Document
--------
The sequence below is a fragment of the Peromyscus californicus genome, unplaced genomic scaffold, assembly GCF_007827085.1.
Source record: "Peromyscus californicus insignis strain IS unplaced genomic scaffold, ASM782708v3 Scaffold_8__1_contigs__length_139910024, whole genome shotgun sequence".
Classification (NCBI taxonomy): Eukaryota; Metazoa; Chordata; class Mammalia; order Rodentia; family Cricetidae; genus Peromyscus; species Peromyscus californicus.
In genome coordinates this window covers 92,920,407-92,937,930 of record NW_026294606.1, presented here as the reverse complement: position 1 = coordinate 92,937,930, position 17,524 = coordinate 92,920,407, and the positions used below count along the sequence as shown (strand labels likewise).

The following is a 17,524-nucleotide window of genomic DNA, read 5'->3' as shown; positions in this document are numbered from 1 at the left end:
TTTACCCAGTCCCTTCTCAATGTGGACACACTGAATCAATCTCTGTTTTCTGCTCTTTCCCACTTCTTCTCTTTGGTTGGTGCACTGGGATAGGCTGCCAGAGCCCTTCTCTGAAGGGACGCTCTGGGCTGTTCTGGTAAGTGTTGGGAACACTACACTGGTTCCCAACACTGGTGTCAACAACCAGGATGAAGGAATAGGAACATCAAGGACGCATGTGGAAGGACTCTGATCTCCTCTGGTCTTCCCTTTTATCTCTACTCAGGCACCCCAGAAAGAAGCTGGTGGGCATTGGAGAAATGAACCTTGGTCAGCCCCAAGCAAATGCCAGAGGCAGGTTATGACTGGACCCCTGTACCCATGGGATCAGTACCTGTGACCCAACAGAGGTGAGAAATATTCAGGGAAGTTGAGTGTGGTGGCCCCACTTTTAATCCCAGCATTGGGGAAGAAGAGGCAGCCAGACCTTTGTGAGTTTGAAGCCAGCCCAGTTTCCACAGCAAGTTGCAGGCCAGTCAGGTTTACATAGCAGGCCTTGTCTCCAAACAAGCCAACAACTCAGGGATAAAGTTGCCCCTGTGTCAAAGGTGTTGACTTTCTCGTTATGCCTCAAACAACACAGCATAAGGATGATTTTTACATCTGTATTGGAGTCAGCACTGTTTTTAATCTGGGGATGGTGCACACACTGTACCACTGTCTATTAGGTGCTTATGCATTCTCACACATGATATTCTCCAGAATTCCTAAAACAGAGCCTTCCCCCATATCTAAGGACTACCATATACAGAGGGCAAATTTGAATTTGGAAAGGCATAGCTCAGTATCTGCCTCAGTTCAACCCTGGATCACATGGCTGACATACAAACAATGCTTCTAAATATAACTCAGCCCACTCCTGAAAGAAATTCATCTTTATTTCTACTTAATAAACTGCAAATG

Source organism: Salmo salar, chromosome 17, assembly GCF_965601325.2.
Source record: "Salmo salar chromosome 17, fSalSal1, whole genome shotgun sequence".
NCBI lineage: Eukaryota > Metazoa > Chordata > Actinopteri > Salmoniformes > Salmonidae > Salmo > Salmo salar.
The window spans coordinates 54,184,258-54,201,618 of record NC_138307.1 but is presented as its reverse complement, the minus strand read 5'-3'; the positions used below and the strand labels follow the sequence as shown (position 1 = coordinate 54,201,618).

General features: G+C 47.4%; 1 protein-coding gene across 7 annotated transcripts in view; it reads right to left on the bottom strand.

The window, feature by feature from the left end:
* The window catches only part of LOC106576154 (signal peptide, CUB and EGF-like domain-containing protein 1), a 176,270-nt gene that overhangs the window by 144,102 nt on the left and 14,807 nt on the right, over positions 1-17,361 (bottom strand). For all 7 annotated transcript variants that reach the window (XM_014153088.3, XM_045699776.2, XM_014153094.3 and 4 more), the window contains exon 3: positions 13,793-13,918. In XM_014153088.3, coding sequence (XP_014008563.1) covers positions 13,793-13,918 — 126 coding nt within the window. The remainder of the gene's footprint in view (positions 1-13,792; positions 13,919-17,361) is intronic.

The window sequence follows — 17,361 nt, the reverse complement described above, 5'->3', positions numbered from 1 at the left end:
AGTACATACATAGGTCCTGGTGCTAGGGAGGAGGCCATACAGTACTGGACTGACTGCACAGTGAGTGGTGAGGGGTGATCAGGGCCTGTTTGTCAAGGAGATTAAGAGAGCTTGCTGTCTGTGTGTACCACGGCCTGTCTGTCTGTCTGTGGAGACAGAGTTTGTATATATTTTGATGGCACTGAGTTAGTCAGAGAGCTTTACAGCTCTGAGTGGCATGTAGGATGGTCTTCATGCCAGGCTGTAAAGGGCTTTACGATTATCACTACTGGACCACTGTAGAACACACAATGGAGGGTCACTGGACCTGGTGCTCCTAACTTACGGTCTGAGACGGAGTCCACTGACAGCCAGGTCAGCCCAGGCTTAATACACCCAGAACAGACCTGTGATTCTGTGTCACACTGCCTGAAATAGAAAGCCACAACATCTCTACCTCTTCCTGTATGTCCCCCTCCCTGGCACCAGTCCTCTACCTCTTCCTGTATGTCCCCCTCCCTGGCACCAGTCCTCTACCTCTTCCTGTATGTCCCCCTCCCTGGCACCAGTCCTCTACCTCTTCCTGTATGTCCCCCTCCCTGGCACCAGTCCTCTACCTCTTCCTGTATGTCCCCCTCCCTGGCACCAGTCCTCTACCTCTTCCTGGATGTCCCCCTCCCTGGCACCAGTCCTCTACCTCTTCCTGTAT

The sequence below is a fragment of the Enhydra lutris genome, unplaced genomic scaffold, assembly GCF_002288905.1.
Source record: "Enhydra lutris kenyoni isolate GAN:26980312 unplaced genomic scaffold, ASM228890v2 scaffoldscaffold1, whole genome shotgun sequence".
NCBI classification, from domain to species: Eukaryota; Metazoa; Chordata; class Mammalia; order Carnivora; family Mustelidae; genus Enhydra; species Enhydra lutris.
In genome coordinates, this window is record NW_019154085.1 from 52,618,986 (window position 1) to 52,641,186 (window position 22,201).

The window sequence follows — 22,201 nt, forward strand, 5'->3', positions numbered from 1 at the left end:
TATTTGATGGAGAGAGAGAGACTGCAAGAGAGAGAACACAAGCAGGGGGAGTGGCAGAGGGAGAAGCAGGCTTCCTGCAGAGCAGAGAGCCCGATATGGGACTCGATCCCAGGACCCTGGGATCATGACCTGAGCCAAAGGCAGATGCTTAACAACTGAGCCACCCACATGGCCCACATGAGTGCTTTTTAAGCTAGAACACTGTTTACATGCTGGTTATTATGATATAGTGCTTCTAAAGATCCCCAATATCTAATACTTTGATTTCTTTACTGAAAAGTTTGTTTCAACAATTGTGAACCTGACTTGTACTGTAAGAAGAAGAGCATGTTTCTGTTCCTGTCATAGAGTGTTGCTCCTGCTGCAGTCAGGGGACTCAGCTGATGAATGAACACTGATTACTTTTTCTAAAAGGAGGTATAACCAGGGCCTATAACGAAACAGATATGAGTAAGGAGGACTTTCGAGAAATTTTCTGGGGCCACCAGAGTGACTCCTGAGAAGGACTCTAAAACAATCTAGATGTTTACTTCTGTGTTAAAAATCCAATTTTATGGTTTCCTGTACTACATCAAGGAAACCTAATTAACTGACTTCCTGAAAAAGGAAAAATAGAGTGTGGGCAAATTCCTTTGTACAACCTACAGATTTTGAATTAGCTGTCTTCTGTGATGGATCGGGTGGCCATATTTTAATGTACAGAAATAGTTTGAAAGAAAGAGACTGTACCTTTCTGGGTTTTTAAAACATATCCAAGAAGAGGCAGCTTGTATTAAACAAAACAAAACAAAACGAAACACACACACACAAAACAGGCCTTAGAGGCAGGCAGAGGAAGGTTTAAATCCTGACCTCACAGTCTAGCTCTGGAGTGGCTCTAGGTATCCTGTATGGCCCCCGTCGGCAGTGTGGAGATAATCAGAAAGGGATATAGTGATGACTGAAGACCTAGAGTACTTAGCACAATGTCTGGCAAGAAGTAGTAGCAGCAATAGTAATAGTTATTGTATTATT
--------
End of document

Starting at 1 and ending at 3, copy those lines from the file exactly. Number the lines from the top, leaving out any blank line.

The sequence below is a fragment of the Peromyscus californicus genome, unplaced genomic scaffold, assembly GCF_007827085.1.
Source record: "Peromyscus californicus insignis strain IS unplaced genomic scaffold, ASM782708v3 Scaffold_8__1_contigs__length_139910024, whole genome shotgun sequence".
Classification (NCBI taxonomy): Eukaryota; Metazoa; Chordata; class Mammalia; order Rodentia; family Cricetidae; genus Peromyscus; species Peromyscus californicus.